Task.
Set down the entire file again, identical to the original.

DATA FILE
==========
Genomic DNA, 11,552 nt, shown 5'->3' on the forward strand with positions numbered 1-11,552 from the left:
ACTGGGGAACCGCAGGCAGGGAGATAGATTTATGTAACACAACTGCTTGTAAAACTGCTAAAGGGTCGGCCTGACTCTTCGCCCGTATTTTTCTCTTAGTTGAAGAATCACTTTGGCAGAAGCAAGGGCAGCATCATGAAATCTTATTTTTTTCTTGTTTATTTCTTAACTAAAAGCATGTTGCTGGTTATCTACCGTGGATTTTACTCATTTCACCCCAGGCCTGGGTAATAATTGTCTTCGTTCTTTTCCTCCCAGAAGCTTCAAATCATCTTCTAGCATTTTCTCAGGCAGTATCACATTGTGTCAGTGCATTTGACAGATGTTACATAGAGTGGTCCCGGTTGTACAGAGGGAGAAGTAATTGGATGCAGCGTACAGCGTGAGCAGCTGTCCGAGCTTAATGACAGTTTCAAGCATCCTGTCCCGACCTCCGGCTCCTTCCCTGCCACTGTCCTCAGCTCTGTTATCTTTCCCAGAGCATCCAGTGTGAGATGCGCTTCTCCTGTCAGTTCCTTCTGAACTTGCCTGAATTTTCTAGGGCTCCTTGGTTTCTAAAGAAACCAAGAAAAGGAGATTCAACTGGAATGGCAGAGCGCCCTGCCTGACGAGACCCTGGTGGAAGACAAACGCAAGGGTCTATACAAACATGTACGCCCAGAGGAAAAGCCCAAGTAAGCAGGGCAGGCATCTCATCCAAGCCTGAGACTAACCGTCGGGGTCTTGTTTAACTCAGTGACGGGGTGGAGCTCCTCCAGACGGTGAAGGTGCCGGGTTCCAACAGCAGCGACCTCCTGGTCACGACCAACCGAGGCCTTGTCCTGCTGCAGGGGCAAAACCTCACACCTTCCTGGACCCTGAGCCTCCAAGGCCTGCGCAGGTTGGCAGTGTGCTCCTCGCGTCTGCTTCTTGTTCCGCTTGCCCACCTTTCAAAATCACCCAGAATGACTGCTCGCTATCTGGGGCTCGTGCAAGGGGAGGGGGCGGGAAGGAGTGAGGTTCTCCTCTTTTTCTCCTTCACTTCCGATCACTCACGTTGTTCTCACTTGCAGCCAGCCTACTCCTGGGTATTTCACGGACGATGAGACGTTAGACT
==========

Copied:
Genomic DNA, 11,552 nt, shown 5'->3' on the forward strand with positions numbered 1-11,552 from the left:
ACTGGGGAACCGCAGGCAGGGAGATAGATTTATGTAACACAACTGCTTGTAAAACTGCTAAAGGGTCGGCCTGACTCTTCGCCCGTATTTTTCTCTTAGTTGAAGAATCACTTTGGCAGAAGCAAGGGCAGCATCATGAAATCTTATTTTTTTCTTGTTTATTTCTTAACTAAAAGCATGTTGCTGGTTATCTACCGTGGATTTTACTCATTTCACCCCAGGCCTGGGTAATAATTGTCTTCGTTCTTTTCCTCCCAGAAGCTTCAAATCATCTTCTAGCATTTTCTCAGGCAGTATCACATTGTGTCAGTGCATTTGACAGATGTTACATAGAGTGGTCCCGGTTGTACAGAGGGAGAAGTAATTGGATGCAGCGTACAGCGTGAGCAGCTGTCCGAGCTTAATGACAGTTTCAAGCATCCTGTCCCGACCTCCGGCTCCTTCCCTGCCACTGTCCTCAGCTCTGTTATCTTTCCCAGAGCATCCAGTGTGAGATGCGCTTCTCCTGTCAGTTCCTTCTGAACTTGCCTGAATTTTCTAGGGCTCCTTGGTTTCTAAAGAAACCAAGAAAAGGAGATTCAACTGGAATGGCAGAGCGCCCTGCCTGACGAGACCCTGGTGGAAGACAAACGCAAGGGTCTATACAAACATGTACGCCCAGAGGAAAAGCCCAAGTAAGCAGGGCAGGCATCTCATCCAAGCCTGAGACTAACCGTCGGGGTCTTGTTTAACTCAGTGACGGGGTGGAGCTCCTCCAGACGGTGAAGGTGCCGGGTTCCAACAGCAGCGACCTCCTGGTCACGACCAACCGAGGCCTTGTCCTGCTGCAGGGGCAAAACCTCACACCTTCCTGGACCCTGAGCCTCCAAGGCCTGCGCAGGTTGGCAGTGTGCTCCTCGCGTCTGCTTCTTGTTCCGCTTGCCCACCTTTCAAAATCACCCAGAATGACTGCTCGCTATCTGGGGCTCGTGCAAGGGGAGGGGGCGGGAAGGAGTGAGGTTCTCCTCTTTTTCTCCTTCACTTCCGATCACTCACGTTGTTCTCACTTGCAGCCAGCCTACTCCTGGGTATTTCACGGACGATGAGACGTTAGACT